With turmoil in the global economy and with China’s economy experiencing a marked slowdown in 2012, a perfect storm has emerged for domestic and foreign private equity players in China to increasingly and on a larger-scale transform corporations and entire industries into pillars of future economic growth.
The PE industry has become an important source of growth capital, bolstered by continued policy support from the Central Government.
This will position the PE industry in China to likely achieve a record year in 2013, in terms of both deal volume and value. However challenges abound in the face of opportunity.
PwC analysis of the trends in China reveal that a truly domestic PE industry has emerged in the last four years, though the firm expects - and is seeing already - some consolidation and a tougher fund raising environment for some mid-tier and less established funds.
A strong indicator of the development of the industry in China is that China focused funds accounted for 17% of global PE fundraising in 2011 - the largest proportion ever.
PwC Greater China Private Equity Group Leader David Brown said PE deal levels hit record highs in 2011; with 2012 data to the end of Q3 showing a marked decline but there is some time lag factor in play. The pipeline of deals is quite strong.
"Deal activity is likely to strengthen from 2Q13 as global economic conditions hopefully become more settled, pricing expectations adjust, IPO markets re-open, and China’s leadership transition takes effect - we believe that 2013 will be a record year for PE in China and there are very strong tailwinds for the PE industry in China over the medium term," he said.
"If we look at the same statistics in terms of deal numbers (rather than values) the dominance of growth capital is very evident; PE has emerged as an important provider of capital to China’s capital-starved private sector. However, we do see more buy-out opportunities starting to arise, and buy-outs will comprise a larger proportion of deal activity in the future."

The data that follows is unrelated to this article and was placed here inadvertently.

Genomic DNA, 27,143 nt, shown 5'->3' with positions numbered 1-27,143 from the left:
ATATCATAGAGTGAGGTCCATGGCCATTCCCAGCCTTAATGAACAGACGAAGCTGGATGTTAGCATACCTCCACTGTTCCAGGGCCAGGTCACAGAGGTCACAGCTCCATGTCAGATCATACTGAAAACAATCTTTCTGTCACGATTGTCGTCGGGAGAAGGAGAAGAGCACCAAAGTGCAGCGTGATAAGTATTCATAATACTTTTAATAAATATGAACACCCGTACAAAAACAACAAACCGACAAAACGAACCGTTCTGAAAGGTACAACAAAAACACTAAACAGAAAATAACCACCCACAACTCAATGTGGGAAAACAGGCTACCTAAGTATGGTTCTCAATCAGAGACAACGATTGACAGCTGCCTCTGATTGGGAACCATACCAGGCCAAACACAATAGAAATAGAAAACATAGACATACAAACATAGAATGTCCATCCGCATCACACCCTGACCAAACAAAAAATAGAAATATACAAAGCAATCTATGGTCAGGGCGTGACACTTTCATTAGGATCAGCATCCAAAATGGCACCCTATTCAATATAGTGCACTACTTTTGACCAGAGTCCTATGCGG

Consumer-linked, clean energy, agriculture, media and entertainment, technology, healthcare (industries perceived to benefit from China’s 5-year plan) are often cited as target industries although, in practice, it appears that PEs tend to be somewhat industry agnostic.
Overall, there is a huge overhang of Chinese PE-backed enterprises waiting to come to market either by IPO or by M&A exit - this presents a real challenge to the industry over the next few years as IPO markets will not be able to accommodate all of the backlog.
"The industry as a whole is moving into an "exit phase"; the backlog of exits represents a real challenge for the sector; it is more than IPO markets can absorb, and trade and secondary sales will become more frequent," notes Brown.
He added that within China, the days where PEs could throw money at deals and expect everyone to benefit have gone. "Careful and professional diligence is vitally important; fraud risk is high; PEs should be prepared to walk away from opportunities if sellers will not accommodate diligence."
The industry in China is now evolving at a rapid pace, with new regulations shaping its direction.
PwC says: "There will be winners and losers--the bubble is already bursting for many of the plethora of renminbi funds raised over the past few years, however despite this, Yuan denominated PE fund raising is here to stay and the big players in China will emerge to compete with their global peers."